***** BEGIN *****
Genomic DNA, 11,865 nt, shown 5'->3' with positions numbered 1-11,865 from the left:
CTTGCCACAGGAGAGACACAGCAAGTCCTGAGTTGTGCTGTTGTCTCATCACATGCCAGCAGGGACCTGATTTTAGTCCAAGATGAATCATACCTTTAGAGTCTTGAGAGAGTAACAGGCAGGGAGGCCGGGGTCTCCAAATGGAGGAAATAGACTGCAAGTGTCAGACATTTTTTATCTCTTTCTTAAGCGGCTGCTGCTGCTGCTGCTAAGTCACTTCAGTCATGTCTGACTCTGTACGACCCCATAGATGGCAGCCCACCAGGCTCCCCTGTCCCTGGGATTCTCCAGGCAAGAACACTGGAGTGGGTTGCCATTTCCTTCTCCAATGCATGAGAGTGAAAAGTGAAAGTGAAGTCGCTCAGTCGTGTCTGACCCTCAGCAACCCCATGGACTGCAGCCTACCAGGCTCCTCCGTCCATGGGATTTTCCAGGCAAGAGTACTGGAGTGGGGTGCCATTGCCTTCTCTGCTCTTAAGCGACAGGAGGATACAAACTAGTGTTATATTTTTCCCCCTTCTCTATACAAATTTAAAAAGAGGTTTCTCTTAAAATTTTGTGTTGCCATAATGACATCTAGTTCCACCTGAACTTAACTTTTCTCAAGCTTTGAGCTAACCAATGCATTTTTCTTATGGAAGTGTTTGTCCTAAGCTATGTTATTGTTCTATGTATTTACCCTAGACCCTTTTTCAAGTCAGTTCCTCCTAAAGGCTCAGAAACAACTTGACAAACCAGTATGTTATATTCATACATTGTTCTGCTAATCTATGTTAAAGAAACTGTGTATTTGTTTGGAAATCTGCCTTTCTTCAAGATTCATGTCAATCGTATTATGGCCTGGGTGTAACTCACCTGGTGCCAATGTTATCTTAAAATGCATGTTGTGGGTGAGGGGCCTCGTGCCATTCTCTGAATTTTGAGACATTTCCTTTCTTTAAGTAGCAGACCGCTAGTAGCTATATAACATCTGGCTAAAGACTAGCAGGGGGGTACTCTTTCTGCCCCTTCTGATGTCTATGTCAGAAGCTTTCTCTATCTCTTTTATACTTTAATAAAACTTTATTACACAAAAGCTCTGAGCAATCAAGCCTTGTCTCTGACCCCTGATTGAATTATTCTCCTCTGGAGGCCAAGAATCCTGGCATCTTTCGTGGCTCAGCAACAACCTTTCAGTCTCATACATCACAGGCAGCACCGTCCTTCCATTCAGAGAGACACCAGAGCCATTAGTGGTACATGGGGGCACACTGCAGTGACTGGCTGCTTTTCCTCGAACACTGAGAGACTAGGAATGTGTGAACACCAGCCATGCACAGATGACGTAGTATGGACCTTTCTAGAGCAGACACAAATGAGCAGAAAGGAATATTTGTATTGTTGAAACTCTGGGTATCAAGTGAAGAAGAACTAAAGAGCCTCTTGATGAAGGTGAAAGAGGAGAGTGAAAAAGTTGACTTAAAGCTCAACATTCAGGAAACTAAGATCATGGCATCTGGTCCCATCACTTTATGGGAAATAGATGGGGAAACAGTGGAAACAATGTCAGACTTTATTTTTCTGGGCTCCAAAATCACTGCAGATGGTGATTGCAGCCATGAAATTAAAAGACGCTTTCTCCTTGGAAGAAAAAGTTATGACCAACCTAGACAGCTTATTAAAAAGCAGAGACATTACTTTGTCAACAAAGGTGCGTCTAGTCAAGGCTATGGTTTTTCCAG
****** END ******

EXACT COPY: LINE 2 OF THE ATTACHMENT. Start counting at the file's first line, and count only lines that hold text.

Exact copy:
CTTGCCACAGGAGAGACACAGCAAGTCCTGAGTTGTGCTGTTGTCTCATCACATGCCAGCAGGGACCTGATTTTAGTCCAAGATGAATCATACCTTTAGAGTCTTGAGAGAGTAACAGGCAGGGAGGCCGGGGTCTCCAAATGGAGGAAATAGACTGCAAGTGTCAGACATTTTTTATCTCTTTCTTAAGCGGCTGCTGCTGCTGCTGCTAAGTCACTTCAGTCATGTCTGACTCTGTACGACCCCATAGATGGCAGCCCACCAGGCTCCCCTGTCCCTGGGATTCTCCAGGCAAGAACACTGGAGTGGGTTGCCATTTCCTTCTCCAATGCATGAGAGTGAAAAGTGAAAGTGAAGTCGCTCAGTCGTGTCTGACCCTCAGCAACCCCATGGACTGCAGCCTACCAGGCTCCTCCGTCCATGGGATTTTCCAGGCAAGAGTACTGGAGTGGGGTGCCATTGCCTTCTCTGCTCTTAAGCGACAGGAGGATACAAACTAGTGTTATATTTTTCCCCCTTCTCTATACAAATTTAAAAAGAGGTTTCTCTTAAAATTTTGTGTTGCCATAATGACATCTAGTTCCACCTGAACTTAACTTTTCTCAAGCTTTGAGCTAACCAATGCATTTTTCTTATGGAAGTGTTTGTCCTAAGCTATGTTATTGTTCTATGTATTTACCCTAGACCCTTTTTCAAGTCAGTTCCTCCTAAAGGCTCAGAAACAACTTGACAAACCAGTATGTTATATTCATACATTGTTCTGCTAATCTATGTTAAAGAAACTGTGTATTTGTTTGGAAATCTGCCTTTCTTCAAGATTCATGTCAATCGTATTATGGCCTGGGTGTAACTCACCTGGTGCCAATGTTATCTTAAAATGCATGTTGTGGGTGAGGGGCCTCGTGCCATTCTCTGAATTTTGAGACATTTCCTTTCTTTAAGTAGCAGACCGCTAGTAGCTATATAACATCTGGCTAAAGACTAGCAGGGGGGTACTCTTTCTGCCCCTTCTGATGTCTATGTCAGAAGCTTTCTCTATCTCTTTTATACTTTAATAAAACTTTATTACACAAAAGCTCTGAGCAATCAAGCCTTGTCTCTGACCCCTGATTGAATTATTCTCCTCTGGAGGCCAAGAATCCTGGCATCTTTCGTGGCTCAGCAACAACCTTTCAGTCTCATACATCACAGGCAGCACCGTCCTTCCATTCAGAGAGACACCAGAGCCATTAGTGGTACATGGGGGCACACTGCAGTGACTGGCTGCTTTTCCTCGAACACTGAGAGACTAGGAATGTGTGAACACCAGCCATGCACAGATGACGTAGTATGGACCTTTCTAGAGCAGACACAAATGAGCAGAAAGGAATATTTGTATTGTTGAAACTCTGGGTATCAAGTGAAGAAGAACTAAAGAGCCTCTTGATGAAGGTGAAAGAGGAGAGTGAAAAAGTTGACTTAAAGCTCAACATTCAGGAAACTAAGATCATGGCATCTGGTCCCATCACTTTATGGGAAATAGATGGGGAAACAGTGGAAACAATGTCAGACTTTATTTTTCTGGGCTCCAAAATCACTGCAGATGGTGATTGCAGCCATGAAATTAAAAGACGCTTTCTCCTTGGAAGAAAAAGTTATGACCAACCTAGACAGCTTATTAAAAAGCAGAGACATTACTTTGTCAACAAAGGTGCGTCTAGTCAAGGCTATGGTTTTTCCAG